of the Soldiers
What the Maimed and Helpless Women
and Children Say of Their
Scenes in the Hospital—An Appeal to the
White Man’s Government
The next morning after the wounded had been brought in by the Seventh cavalry, my companion [Tibbles] and I went to see some of the wounded Indian women and children, most of whom had been carried into the Episcopal church.
When we went into the church the Christmas decorations were still there, but the seats had been torn up. Hay thrown on the floor for mattresses and the wounded lying in the hay.
I have been thus particular in giving horrible details in the hope of rousing such an indication that another such causeless war shall never again be allowed by the people of the United States.
Soldiers and Indians have lost their lives through the fault of somebody who goes scot free from all the consequences or blame. The conviction is slowly forming itself into my mind that this has been deliberately brought about because their land was wanted. If the white people want their land and must have it, they can go about getting it in some other way than by forcing it from them by starving them or provoking them to war and sacrificing the lives of innocent women and children, and through the sufferings of the wives and children of officers and soldiers.
They are a notoriously generous people and I think in some cases would give land if they felt sure the white people were just to them and were their friends. No one ever seems to have thought of this way of getting their lands. They are only human beings after all and one of their weaknesses is that when their generosity is appealed to they are inclined to be generous in excess. When you see the hardships the soldiers are going through, standing guard through wind and storm day and night, and look around our dead and wounded, and think that all … was brought about through the hopes of money and land gained from the Indians, that verse of scripture involuntarily comes into one’s mind: “What shall it profit a man if he gain the whole world and lose his own soul.”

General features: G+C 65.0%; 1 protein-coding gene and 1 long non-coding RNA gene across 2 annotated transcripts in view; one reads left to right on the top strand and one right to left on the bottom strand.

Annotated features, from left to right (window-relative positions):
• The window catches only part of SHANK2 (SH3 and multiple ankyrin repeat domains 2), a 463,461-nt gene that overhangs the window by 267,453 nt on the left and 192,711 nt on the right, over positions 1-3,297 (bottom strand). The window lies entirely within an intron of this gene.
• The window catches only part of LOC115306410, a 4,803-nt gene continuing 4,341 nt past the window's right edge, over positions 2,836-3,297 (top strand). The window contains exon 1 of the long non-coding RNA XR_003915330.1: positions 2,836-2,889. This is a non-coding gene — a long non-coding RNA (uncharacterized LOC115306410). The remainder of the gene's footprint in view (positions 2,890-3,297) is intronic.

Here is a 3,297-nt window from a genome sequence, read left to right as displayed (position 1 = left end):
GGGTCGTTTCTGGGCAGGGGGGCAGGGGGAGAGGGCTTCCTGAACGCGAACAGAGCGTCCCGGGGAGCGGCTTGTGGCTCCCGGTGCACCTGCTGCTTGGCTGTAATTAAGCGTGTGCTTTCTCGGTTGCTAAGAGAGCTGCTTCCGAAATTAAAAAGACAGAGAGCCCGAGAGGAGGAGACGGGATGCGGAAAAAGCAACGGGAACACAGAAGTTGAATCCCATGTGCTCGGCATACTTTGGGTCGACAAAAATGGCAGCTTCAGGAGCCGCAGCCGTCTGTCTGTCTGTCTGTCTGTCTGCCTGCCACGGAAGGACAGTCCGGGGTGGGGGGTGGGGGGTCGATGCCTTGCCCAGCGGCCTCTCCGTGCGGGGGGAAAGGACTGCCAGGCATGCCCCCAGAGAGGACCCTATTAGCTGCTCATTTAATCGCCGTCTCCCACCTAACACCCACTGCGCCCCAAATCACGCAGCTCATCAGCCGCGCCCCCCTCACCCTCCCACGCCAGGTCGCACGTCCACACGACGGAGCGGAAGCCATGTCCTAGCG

Two weeks after the battle, soldiers were lauded for their bravery and given medals in recognition of their service. Two years later, a monument to the soldiers killed at Wounded Knee was installed at Fort Riley, Kansas.
Smith continued his journalism career, pausing in 1895 to read his prose and poetry at a benefit for the Women’s Christian Temperance Union.
Susette Tibbles continued to write, publish, and lecture.
Thomas Tibbles pronounced that “Buckskins and blankets were done.”
In 1975, the 85th anniversary of Wounded Knee, South Dakota Senator James Abourezk introduced a bill to pay $3,000 for each Lakota killed or wounded in the massacre, with payments to be divided among heirs. According to the New York Times, the Department of the Army said describing Wounded Knee as a massacre was a misrepresentation. Rather, the Times quoted the Army’s statement: “it was a ‘spontaneous and heated battle’ in which both sides got ‘carried away.’” Further, the Army reported that Lakota shared responsibility for the violence, “so ‘an award to the survivors or heirs of these individuals would be inappropriate.’”